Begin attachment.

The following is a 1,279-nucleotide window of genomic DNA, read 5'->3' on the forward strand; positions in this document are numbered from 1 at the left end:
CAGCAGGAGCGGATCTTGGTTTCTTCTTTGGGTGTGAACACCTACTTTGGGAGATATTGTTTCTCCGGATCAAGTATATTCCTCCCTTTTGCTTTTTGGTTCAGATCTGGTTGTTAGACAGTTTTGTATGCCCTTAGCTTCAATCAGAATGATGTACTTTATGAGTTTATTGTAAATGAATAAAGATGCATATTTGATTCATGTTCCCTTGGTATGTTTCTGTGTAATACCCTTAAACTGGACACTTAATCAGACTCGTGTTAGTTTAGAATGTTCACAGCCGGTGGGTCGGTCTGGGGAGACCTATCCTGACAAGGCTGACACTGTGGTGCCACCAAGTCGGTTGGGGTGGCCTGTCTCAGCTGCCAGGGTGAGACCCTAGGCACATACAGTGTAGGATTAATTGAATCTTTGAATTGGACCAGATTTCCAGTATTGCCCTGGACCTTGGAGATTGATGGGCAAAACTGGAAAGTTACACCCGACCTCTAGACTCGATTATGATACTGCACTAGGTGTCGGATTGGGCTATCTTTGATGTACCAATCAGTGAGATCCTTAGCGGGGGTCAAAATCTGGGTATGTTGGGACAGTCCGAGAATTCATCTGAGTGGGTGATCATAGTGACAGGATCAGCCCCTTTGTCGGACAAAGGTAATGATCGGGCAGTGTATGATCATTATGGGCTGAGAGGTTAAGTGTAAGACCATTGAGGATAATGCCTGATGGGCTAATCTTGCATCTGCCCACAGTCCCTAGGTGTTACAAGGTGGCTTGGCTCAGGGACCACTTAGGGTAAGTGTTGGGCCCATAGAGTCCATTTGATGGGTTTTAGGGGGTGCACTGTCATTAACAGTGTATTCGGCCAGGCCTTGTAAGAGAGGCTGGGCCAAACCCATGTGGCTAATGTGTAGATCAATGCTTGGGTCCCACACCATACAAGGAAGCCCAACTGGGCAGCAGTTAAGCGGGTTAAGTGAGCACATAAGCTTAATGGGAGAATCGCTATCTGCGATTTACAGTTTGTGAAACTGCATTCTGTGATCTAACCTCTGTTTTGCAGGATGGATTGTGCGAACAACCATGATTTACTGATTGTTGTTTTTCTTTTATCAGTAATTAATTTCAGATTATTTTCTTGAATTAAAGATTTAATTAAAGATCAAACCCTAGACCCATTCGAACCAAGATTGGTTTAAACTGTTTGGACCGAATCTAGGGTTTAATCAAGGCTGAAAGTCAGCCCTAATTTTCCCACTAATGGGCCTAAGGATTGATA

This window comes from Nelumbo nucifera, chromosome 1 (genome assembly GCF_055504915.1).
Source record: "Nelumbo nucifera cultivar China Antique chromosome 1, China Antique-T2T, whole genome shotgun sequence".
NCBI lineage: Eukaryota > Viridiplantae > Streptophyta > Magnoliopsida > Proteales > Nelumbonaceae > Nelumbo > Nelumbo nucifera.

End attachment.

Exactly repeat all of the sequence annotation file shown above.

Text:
The following is a 1,279-nucleotide window of genomic DNA, read 5'->3' on the forward strand; positions in this document are numbered from 1 at the left end:
CAGCAGGAGCGGATCTTGGTTTCTTCTTTGGGTGTGAACACCTACTTTGGGAGATATTGTTTCTCCGGATCAAGTATATTCCTCCCTTTTGCTTTTTGGTTCAGATCTGGTTGTTAGACAGTTTTGTATGCCCTTAGCTTCAATCAGAATGATGTACTTTATGAGTTTATTGTAAATGAATAAAGATGCATATTTGATTCATGTTCCCTTGGTATGTTTCTGTGTAATACCCTTAAACTGGACACTTAATCAGACTCGTGTTAGTTTAGAATGTTCACAGCCGGTGGGTCGGTCTGGGGAGACCTATCCTGACAAGGCTGACACTGTGGTGCCACCAAGTCGGTTGGGGTGGCCTGTCTCAGCTGCCAGGGTGAGACCCTAGGCACATACAGTGTAGGATTAATTGAATCTTTGAATTGGACCAGATTTCCAGTATTGCCCTGGACCTTGGAGATTGATGGGCAAAACTGGAAAGTTACACCCGACCTCTAGACTCGATTATGATACTGCACTAGGTGTCGGATTGGGCTATCTTTGATGTACCAATCAGTGAGATCCTTAGCGGGGGTCAAAATCTGGGTATGTTGGGACAGTCCGAGAATTCATCTGAGTGGGTGATCATAGTGACAGGATCAGCCCCTTTGTCGGACAAAGGTAATGATCGGGCAGTGTATGATCATTATGGGCTGAGAGGTTAAGTGTAAGACCATTGAGGATAATGCCTGATGGGCTAATCTTGCATCTGCCCACAGTCCCTAGGTGTTACAAGGTGGCTTGGCTCAGGGACCACTTAGGGTAAGTGTTGGGCCCATAGAGTCCATTTGATGGGTTTTAGGGGGTGCACTGTCATTAACAGTGTATTCGGCCAGGCCTTGTAAGAGAGGCTGGGCCAAACCCATGTGGCTAATGTGTAGATCAATGCTTGGGTCCCACACCATACAAGGAAGCCCAACTGGGCAGCAGTTAAGCGGGTTAAGTGAGCACATAAGCTTAATGGGAGAATCGCTATCTGCGATTTACAGTTTGTGAAACTGCATTCTGTGATCTAACCTCTGTTTTGCAGGATGGATTGTGCGAACAACCATGATTTACTGATTGTTGTTTTTCTTTTATCAGTAATTAATTTCAGATTATTTTCTTGAATTAAAGATTTAATTAAAGATCAAACCCTAGACCCATTCGAACCAAGATTGGTTTAAACTGTTTGGACCGAATCTAGGGTTTAATCAAGGCTGAAAGTCAGCCCTAATTTTCCCACTAATGGGCCTAAGGATTGATA

This window comes from Nelumbo nucifera, chromosome 1 (genome assembly GCF_055504915.1).
Source record: "Nelumbo nucifera cultivar China Antique chromosome 1, China Antique-T2T, whole genome shotgun sequence".
NCBI lineage: Eukaryota > Viridiplantae > Streptophyta > Magnoliopsida > Proteales > Nelumbonaceae > Nelumbo > Nelumbo nucifera.